Invigorated by the eerie tales and “wicked wording” theme, I left the conference both eager and determined to explore the old place. It was now or never, I told myself, before the forest totally claimed the house and the structure became unstable.

As I parked the car on the shoulder of road beside the house, it occurred to me that possibly the house was already unsafe to enter. Nevermind potential ghosts – the floorboards might be rotten. I pulled on my boots and headed into the mass of 5-foot tall goldenrod that had replaced the front yard.

Soon brambles were grabbing at my pants and I was glad I’d worn a jacket. Pushing my way through early-autumn greenery and the branches of a knotweed thicket, I spied a bay window at the side of the house. Inside the window, visible on a table, sat a jumble of objects: old ceramic mugs and books and papers. Beside the bay window was a glass storm door, still intact; and through that I saw a room in shambles.

The glass and metal storm-door opened easily as I clicked the handle. The solid inner door stood wide open, as if to welcome a guest. Hesitating at the threshold, I surveyed the mess that spilled across the floor and piled against the walls of an old kitchen. The house’s interior looked like a trash heap of decay and debris. I stepped inside dubiously.

Little fears spoke up in my mind, asking me again, if entering the old house was really a good idea. The door had been wide open. Some vagrant, or vandals, might be inside the inner rooms; possibly squatting in the house; maybe taking drugs. If so, who knew what state they’d be in, or how they might react, if startled.

My car was parked very obviously out front, and that worried me, too. Several cars had driven by as I was starting my solitary trek into the weedy yard. What if some creep decided to follow me into the house?

A range of scenarios flitted through my mind, all of them worthy of horror stories. But the house was very quiet and my senses told me there was no one present but myself. I’d keep my explorations brief.

I moved through the first-floor rooms, picking my way between toppled wooden chairs, and an overturned bedframe. Endless masses of old blankets and clothing were strewn across the floors, from wall to wall. Possibly, vandals had been riffling through the house, or the last inhabitant had been living like a hoarder. Maybe relatives had long-ago removed anything of value and left the rest to rot. Maybe someone curious (like me, but more destructive) had thrown the old woman’s things around.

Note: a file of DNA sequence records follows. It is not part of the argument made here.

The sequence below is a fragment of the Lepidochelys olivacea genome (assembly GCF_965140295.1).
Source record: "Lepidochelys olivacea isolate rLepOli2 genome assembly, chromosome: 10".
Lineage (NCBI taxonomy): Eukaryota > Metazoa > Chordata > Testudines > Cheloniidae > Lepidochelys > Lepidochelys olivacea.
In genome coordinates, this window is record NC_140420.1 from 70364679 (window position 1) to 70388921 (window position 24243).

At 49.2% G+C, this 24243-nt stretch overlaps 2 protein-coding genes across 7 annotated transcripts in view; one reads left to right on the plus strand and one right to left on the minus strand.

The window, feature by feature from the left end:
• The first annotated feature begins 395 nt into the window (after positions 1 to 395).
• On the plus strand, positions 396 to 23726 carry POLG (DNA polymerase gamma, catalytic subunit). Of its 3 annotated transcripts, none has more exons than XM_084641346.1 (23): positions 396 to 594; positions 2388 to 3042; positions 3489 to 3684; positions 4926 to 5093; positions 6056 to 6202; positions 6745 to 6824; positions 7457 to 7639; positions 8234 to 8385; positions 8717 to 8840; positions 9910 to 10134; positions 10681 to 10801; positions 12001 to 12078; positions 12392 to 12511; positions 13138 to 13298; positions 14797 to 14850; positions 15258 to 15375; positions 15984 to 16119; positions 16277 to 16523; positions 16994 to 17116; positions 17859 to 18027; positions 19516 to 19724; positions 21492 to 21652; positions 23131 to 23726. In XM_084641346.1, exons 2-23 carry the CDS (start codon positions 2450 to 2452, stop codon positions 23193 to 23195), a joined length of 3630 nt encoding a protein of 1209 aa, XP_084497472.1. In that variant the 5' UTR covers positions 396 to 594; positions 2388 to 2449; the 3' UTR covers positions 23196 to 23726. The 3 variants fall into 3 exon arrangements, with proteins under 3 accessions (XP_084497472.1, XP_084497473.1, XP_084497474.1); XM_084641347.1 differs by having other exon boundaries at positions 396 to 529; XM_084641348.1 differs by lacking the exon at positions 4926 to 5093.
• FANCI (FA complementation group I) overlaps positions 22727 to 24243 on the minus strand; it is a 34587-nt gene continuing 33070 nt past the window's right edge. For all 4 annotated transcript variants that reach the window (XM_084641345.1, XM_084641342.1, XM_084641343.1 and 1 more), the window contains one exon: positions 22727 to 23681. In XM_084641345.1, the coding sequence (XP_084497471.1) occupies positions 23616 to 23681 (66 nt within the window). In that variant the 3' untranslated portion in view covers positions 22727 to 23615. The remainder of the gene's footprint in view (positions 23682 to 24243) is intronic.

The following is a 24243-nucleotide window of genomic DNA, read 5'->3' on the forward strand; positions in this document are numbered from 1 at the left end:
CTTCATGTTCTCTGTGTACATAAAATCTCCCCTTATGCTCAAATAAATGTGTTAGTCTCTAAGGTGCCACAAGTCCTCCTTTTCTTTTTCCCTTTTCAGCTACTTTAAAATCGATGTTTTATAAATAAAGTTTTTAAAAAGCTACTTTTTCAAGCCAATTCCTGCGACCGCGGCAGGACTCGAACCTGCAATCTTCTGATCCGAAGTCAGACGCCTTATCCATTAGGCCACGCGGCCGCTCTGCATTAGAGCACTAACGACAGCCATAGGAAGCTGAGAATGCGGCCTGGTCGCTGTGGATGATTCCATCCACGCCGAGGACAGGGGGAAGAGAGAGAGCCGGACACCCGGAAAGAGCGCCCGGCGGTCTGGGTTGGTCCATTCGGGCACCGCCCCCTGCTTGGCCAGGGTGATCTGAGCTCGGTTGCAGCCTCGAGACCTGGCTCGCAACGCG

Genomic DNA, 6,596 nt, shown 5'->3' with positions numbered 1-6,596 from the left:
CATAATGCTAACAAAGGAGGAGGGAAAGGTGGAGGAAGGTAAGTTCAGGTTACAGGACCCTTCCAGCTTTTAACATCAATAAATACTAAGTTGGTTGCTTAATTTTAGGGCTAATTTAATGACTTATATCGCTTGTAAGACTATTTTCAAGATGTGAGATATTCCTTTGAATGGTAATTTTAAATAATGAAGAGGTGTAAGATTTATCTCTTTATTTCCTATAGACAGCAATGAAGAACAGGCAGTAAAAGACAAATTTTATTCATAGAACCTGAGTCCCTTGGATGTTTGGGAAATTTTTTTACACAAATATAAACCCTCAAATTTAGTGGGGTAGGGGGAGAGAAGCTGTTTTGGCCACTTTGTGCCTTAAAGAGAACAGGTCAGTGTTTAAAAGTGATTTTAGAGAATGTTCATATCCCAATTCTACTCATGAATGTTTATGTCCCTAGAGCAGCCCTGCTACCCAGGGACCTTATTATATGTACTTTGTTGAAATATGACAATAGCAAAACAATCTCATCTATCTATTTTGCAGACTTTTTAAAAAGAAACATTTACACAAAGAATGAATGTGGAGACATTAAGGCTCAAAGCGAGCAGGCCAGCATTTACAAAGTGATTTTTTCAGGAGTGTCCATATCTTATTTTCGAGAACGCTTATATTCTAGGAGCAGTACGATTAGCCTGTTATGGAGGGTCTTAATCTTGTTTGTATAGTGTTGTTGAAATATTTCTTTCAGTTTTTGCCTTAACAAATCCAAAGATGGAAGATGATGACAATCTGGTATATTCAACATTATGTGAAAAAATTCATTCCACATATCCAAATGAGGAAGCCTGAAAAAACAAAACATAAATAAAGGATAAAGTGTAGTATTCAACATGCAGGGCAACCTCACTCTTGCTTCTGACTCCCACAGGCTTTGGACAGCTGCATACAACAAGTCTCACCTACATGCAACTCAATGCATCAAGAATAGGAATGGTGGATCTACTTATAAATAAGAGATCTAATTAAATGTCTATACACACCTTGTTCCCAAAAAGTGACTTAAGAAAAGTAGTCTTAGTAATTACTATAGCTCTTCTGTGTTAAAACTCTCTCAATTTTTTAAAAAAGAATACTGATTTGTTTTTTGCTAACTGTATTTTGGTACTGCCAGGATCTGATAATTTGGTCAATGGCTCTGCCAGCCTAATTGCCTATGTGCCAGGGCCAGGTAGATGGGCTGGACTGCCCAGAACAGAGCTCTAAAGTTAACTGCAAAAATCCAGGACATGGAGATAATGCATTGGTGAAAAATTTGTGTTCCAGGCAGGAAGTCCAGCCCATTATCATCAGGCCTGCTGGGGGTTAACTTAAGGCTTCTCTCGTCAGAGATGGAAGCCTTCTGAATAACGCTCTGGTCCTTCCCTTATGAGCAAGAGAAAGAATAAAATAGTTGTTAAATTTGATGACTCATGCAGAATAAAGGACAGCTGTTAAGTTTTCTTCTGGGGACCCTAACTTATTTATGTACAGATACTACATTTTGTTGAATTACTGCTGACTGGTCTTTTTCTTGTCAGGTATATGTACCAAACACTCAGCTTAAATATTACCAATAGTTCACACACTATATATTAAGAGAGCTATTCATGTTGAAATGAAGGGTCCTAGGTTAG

Despite the mess, I sensed that these abandoned rooms had once been a tidy home. There were signs. Like the metal filing cabinet that stood beside a crumbling staircase in the cluttered front hall. Too surrounded by junk for me to easily approach, the cabinet was comprised of many drawers, several of which now stood open haphazardly. On an old table, atop a jumble of books, lay a yellowed notice from a local bank, confirming that a loan had been paid-in-full, back in 1961. The notice was addressed to a married couple. I felt sure the wife had been the old woman I’d glimpsed that morning, years ago. It made me happy to think that she’d been married once.

High up on one wall, hung a simple crucifix. So she’d been a person of faith. And it seemed that she’d loved animals, judging from numerous stuffed toys that lay discarded around the house: a cat, a rabbit, a teddy bear. A winsome photo of a tropical frog stared up at me through the dusty shrink-wrap of a never-opened calendar on the floor. It was a calendar I might have chosen, being a fan of frogs myself.

Part of me wanted to test the crumbling stairs that led to the second floor. But the staircase railing was gone and the stairs and nearby walls were badly peeling. They didn’t look completely safe. I felt I’d seen enough.

I’d only spent a little time inside the abandoned house, but it had satisfied my curiousity. After many years of wondering, I’d learned a bit about the woman who’d captured my imagination when I glimpsed her in her yard that day, in the final season of her life.

As I left the old house, I felt no lingering presence there; no scary ghosts to wrap their wisps around me. The house did not feel haunted. It seems to me now much more like a once-cozy birdhouse whose cheerful birds have flown away to other lands, leaving only remnants of their nest. And somehow I feel gladdened by the traces of that old woman’s love for birds and animals. It seems fitting that the forest is encroaching on her abandoned home.

The last thing I noticed, as I pushed my way out through the overgrown weeds around the house, was one bright wild raspberry hanging in the brambles.  It was so pretty, like an offering; I almost plucked and ate it. But I didn’t. Because that berry was just a bit too spooky, after all.


M. LaRose is a Vermont author of paranormal romance, whose work is inspired by the mysteries of nature and human passion. You can follow her on Twitter @TheFlowerEater or on Facebook at: The Flower Eater by M. LaRose.